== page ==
In 1940, the Roosevelt administration hired out-of-work writers and photographers from coast to coast to create “travel guides” for each of the 48 states. The Federal Writers’ Project sent documentarians to the far corners of America. One of the most remote and unknown parts of the United States at the time was a little hamlet called Moab, Utah. Here is the way the writer described Moab, almost 75 years ago…
MOAB 31.9 m. (4,042 alt., 883 pop.), seat of Grand County, is the commercial center of an extensive sheep and cattle country, and since 1930 has achieved importance as a point of departure for scenic attractions in southeastern Utah. Though isolated it has a small business district, selling everything from hay and gasoline to malted milk and liquor—the only “legal” liquor in the county. Squat red adobe houses stand neighbor to more pretentious firebrick houses. In the evening neon lights illuminate the business district, but after midnight, except on Saturdays, the town does a complete “blackout.”….Moab has green trees, green lawns, green fields, but even this greenness comes from red soil. The town is on the Colorado River, which has an average annual flow of more than six million acre-feet, but gets its water from Mill Creek and Pack Creek, small streams flowing out of the La Sal Mountains.
The government re-printed the guides in 1950 with few if any revisions. But the country was about to change dramatically…to see itself turned upside down. The post-war boom would change the world, including unknown little Moab—soon it would become “the Uranium Capital of the World.”
In 1952 Charlie Steen discovered uranium in the canyon country of southeast Utah, in a place the experts said it didn’t exist. He became rich and thousands of fortune hunters descended upon Moab. The town was transformed in a matter of months. It’s never really been the same since.
Flash ahead to 2012. After a few booms and busts, Moab, in the beginning of the second decade of the 21st Century, is a New West town, caught once again in an identity crisis with itself. New Moab adamantly opposes the development of its potential energy resources. The extractive industries are anethema to environmentalists who hope to preserve what remains of the scenic beauty of the canyon country. Entrepreneurs pursuing an “amenities economy,” built around Moab’s nearby scenic attractions, also oppose energy exploitation. Proposals to pursue and exploit tar sands in the Book Cliffs north of Moab and plans to build a nuclear power plant near Green River, Utah, just 50 miles northwest, have met stiff and bitter opposition from many of Moab’s citizens.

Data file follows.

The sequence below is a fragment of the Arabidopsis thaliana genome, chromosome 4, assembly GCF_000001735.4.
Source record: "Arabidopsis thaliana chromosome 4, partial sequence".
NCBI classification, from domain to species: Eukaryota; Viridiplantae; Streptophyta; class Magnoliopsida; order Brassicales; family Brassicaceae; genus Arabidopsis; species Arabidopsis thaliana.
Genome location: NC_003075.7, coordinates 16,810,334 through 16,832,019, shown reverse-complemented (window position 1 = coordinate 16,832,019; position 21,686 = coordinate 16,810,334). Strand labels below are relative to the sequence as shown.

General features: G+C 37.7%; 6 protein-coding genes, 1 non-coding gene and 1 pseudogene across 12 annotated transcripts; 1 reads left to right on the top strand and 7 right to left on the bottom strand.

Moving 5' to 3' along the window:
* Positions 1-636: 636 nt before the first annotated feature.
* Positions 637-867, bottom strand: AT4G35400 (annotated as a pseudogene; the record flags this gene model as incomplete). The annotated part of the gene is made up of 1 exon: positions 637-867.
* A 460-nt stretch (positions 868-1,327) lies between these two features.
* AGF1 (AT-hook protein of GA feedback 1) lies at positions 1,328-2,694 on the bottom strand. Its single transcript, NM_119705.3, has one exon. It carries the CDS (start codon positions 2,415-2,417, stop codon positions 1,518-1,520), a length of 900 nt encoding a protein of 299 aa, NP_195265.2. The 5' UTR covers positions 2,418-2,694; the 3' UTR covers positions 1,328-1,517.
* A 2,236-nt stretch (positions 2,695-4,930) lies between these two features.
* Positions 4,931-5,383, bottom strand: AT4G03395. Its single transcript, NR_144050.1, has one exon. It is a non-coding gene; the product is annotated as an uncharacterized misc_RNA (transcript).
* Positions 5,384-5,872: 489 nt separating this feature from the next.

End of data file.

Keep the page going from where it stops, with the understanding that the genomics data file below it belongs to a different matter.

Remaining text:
On the other hand, other kinds of development that could also inalterably change the Moab/Grand County area have been embraced or, at accepted without resistance, by the more ‘progressive’ components of Moab.
Recently, Utah State University announced plans to pursue a full-time campus in Moab that will allow its 20 acre campus to grow steadily, to 600 and ultimately to as many as 3500 students in 30 years. There seems to be little opposition to this kind of dramatic increase in Moab’s population.
And just last week, the Moab Times-Independent ran a story about another proposed theme park to capitalize on Moab’s tourist economy. Called “Moab Giants,” the new project calls for the construction of “an open-air dinosaur museum and park north of Moab.” According to the story, “The main buildings at the facility will be used for an indoor museum, retail sales and concessions, including a 76-seat café area, exhibit storage, and offices for visiting scientists and park operations. There will also be a 50-seat theater where patrons can learn about the history of the land in the area.
…Outdoor exhibits will incorporate life-sized, detailed dinosaur models created by Dinoproduct, a company well known for making the best full-scale dinosaur models using a marriage of business and science.”